This is awesome! Just found this site via BoingBoing about what would happen if Earth slowed to a stop. Snip:
What would happen if the earth's rotation slowed down and finally stopped spinning over a period of a few decades? ArcGIS lets us model the effects of this scenario, performing calculations and estimations and creating a series of maps showing the effects the absence of centrifugal force would have on sea level.Separate oceans would inevitably lead to unique fauna like Lake Vostok in Antarctica! See also my previous post on Terraforming.
If earth ceased rotating about its axis but continued revolving around the sun . . . the sequential disappearance of centrifugal force would cause a catastrophic change in climate and disastrous geologic adjustments (expressed as devastating earthquakes) to the transforming equipotential gravitational state.
The lack of the centrifugal effect would result in the gravity of the earth being the only significant force controlling the extent of the oceans. Prominent celestial bodies such as the moon and sun would also play a role, but because of their distance from the earth, their impact on the extent of global oceans would be negligible.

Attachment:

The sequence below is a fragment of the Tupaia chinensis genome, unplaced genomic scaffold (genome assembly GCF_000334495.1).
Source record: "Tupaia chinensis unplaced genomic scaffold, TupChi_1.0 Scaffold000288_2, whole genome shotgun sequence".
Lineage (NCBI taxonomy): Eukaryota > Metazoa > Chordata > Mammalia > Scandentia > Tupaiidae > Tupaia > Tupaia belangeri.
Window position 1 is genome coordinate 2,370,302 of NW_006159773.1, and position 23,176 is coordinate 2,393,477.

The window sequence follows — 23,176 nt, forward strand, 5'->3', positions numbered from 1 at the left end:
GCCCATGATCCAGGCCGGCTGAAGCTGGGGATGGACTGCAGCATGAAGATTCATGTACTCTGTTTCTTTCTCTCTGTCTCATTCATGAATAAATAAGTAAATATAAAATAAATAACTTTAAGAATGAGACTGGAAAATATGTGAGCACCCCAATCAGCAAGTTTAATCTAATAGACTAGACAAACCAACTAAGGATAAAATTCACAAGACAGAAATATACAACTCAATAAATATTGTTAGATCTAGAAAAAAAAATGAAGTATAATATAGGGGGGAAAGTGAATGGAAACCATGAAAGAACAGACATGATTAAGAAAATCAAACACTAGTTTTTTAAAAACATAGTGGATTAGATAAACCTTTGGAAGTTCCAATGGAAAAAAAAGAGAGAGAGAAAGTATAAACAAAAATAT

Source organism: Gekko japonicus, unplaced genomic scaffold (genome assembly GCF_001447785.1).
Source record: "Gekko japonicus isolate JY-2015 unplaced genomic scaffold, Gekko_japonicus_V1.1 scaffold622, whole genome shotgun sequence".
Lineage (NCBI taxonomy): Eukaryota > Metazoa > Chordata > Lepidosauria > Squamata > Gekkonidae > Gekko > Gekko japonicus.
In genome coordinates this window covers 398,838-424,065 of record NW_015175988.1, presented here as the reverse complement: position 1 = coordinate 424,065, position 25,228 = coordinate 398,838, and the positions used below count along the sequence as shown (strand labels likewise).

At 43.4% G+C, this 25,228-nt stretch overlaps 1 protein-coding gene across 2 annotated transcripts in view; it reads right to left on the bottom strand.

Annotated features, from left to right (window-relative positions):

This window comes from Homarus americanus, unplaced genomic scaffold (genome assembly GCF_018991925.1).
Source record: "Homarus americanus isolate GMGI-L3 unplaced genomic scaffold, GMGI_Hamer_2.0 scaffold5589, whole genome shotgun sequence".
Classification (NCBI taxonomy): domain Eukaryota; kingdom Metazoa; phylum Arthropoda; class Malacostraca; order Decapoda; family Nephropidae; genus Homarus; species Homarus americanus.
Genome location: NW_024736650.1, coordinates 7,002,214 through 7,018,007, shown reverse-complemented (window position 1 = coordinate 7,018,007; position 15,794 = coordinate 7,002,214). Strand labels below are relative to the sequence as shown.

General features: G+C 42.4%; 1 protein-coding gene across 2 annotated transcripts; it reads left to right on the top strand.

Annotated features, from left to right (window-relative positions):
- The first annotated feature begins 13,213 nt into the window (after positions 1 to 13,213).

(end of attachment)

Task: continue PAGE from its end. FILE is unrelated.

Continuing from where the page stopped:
If the earth's gravity alone was responsible for creating a new geography, the huge bulge of oceanic water—which is now about 8 km high at the equator—would migrate to where a stationary earth's gravity would be the strongest. This bulge is attributed to the centrifugal effect of earth's spinning with a linear speed of 1,667 km/hour at the equator. The existing equatorial water bulge also inflates the ellipsoidal shape of the globe itself.
If the earth stood still, the oceans would gradually migrate toward the poles and cause land in the equatorial region to emerge. This would eventually result in a huge equatorial megacontinent and two large polar oceans . . . Obviously, the last connection will be broken at the lowest point of the global divide line, located southwest of the Kiribati Islands . . . The actual slowdown of the earth's rotation has been observed, measured, calculated, and theoretically explained. As newer methodologies are developed and more precise instruments are constructed, the exact rate of the slowdown may vary between some sources. Reflecting this very gradual slowing, atomic clocks must be adjusted to solar time by adding a leap second every so often.